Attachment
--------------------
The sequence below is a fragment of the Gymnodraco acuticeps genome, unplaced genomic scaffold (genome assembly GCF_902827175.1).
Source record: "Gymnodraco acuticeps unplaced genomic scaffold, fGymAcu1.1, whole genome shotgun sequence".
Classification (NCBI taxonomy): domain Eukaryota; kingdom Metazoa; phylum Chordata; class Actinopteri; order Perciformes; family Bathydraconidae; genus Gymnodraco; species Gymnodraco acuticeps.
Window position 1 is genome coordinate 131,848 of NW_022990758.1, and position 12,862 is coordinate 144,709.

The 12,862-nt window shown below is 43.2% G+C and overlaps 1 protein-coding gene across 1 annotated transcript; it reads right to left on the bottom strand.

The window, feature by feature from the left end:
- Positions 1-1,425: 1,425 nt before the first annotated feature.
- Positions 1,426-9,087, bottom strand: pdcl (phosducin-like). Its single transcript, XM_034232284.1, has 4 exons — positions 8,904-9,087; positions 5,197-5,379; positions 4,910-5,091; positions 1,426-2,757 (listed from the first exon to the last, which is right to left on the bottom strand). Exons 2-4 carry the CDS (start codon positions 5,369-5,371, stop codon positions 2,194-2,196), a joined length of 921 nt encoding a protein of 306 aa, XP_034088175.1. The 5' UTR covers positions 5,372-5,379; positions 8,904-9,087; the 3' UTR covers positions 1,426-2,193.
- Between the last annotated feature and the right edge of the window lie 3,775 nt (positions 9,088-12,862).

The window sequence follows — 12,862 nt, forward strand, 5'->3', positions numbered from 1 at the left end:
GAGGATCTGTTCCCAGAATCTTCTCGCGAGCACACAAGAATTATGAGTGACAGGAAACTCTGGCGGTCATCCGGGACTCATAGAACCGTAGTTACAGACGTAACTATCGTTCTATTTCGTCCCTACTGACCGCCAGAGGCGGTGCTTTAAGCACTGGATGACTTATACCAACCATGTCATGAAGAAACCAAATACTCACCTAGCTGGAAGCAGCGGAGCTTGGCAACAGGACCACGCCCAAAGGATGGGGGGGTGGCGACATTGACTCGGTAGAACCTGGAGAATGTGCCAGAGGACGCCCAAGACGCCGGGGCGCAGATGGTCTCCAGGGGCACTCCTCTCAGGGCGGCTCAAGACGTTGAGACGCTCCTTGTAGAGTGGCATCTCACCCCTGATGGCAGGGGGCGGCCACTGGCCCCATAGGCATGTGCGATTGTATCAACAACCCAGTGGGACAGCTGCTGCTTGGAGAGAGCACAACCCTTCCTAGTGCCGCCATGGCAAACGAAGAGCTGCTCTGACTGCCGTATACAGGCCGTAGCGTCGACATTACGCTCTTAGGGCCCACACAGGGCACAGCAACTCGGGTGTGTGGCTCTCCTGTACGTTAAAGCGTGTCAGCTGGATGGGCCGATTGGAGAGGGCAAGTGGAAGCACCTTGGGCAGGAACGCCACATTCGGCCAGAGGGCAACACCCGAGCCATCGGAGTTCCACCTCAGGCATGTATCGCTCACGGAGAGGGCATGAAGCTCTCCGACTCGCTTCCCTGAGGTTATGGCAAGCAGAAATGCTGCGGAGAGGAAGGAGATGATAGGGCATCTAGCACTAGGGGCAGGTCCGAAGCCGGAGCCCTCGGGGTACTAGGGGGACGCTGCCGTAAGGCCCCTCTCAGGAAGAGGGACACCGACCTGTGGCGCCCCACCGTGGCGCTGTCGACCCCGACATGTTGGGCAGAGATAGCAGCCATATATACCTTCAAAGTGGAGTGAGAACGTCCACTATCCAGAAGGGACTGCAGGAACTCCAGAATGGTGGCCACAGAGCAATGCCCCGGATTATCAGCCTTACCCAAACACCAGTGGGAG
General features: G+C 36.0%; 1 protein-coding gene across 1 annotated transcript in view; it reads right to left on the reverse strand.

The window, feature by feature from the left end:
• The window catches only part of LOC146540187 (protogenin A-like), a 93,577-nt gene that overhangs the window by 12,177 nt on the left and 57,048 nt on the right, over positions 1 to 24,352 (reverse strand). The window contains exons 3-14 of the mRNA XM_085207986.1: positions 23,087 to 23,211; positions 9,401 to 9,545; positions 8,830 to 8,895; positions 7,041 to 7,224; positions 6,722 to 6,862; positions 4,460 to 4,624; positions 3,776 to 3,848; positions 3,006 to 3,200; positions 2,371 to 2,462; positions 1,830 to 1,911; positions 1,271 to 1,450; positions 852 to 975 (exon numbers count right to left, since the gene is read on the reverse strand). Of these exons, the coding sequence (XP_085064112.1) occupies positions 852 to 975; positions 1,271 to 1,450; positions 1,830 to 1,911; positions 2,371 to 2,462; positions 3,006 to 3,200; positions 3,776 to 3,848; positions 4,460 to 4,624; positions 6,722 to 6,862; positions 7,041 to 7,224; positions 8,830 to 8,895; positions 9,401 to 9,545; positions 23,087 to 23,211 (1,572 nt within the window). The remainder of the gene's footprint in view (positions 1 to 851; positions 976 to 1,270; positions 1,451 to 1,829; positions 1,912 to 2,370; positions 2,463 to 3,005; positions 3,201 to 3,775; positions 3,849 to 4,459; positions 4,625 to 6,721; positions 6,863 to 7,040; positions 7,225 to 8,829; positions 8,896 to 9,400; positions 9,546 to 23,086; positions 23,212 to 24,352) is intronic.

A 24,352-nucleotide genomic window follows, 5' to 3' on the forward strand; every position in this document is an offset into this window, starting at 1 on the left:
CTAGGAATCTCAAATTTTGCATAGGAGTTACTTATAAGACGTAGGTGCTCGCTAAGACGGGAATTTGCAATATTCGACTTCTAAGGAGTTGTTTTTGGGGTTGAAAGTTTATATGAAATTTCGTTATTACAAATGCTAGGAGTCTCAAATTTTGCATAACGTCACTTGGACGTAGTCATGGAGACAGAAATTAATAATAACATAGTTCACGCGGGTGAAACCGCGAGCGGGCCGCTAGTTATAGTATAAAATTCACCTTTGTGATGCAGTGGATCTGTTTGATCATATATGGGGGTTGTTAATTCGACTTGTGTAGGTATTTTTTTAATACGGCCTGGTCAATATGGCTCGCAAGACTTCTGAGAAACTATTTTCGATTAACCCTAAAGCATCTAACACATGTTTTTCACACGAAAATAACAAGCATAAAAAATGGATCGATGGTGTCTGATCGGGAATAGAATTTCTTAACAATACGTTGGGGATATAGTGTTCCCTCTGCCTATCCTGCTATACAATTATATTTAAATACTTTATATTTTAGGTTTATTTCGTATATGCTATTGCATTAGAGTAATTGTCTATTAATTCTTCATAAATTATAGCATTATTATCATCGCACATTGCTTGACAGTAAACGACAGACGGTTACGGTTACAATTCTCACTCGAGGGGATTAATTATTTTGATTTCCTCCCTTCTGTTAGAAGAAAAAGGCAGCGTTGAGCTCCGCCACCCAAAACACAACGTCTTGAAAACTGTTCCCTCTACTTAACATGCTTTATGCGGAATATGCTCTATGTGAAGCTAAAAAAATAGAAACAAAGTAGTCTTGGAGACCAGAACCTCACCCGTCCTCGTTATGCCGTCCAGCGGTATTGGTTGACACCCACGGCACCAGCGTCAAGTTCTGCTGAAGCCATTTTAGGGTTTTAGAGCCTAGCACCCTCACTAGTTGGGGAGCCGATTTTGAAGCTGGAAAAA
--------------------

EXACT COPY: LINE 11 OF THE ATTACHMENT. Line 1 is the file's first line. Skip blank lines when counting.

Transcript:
GAGGATCTGTTCCCAGAATCTTCTCGCGAGCACACAAGAATTATGAGTGACAGGAAACTCTGGCGGTCATCCGGGACTCATAGAACCGTAGTTACAGACGTAACTATCGTTCTATTTCGTCCCTACTGACCGCCAGAGGCGGTGCTTTAAGCACTGGATGACTTATACCAACCATGTCATGAAGAAACCAAATACTCACCTAGCTGGAAGCAGCGGAGCTTGGCAACAGGACCACGCCCAAAGGATGGGGGGGTGGCGACATTGACTCGGTAGAACCTGGAGAATGTGCCAGAGGACGCCCAAGACGCCGGGGCGCAGATGGTCTCCAGGGGCACTCCTCTCAGGGCGGCTCAAGACGTTGAGACGCTCCTTGTAGAGTGGCATCTCACCCCTGATGGCAGGGGGCGGCCACTGGCCCCATAGGCATGTGCGATTGTATCAACAACCCAGTGGGACAGCTGCTGCTTGGAGAGAGCACAACCCTTCCTAGTGCCGCCATGGCAAACGAAGAGCTGCTCTGACTGCCGTATACAGGCCGTAGCGTCGACATTACGCTCTTAGGGCCCACACAGGGCACAGCAACTCGGGTGTGTGGCTCTCCTGTACGTTAAAGCGTGTCAGCTGGATGGGCCGATTGGAGAGGGCAAGTGGAAGCACCTTGGGCAGGAACGCCACATTCGGCCAGAGGGCAACACCCGAGCCATCGGAGTTCCACCTCAGGCATGTATCGCTCACGGAGAGGGCATGAAGCTCTCCGACTCGCTTCCCTGAGGTTATGGCAAGCAGAAATGCTGCGGAGAGGAAGGAGATGATAGGGCATCTAGCACTAGGGGCAGGTCCGAAGCCGGAGCCCTCGGGGTACTAGGGGGACGCTGCCGTAAGGCCCCTCTCAGGAAGAGGGACACCGACCTGTGGCGCCCCACCGTGGCGCTGTCGACCCCGACATGTTGGGCAGAGATAGCAGCCATATATACCTTCAAAGTGGAGTGAGAACGTCCACTATCCAGAAGGGACTGCAGGAACTCCAGAATGGTGGCCACAGAGCAATGCCCCGGATTATCAGCCTTACCCAAACACCAGTGGGAG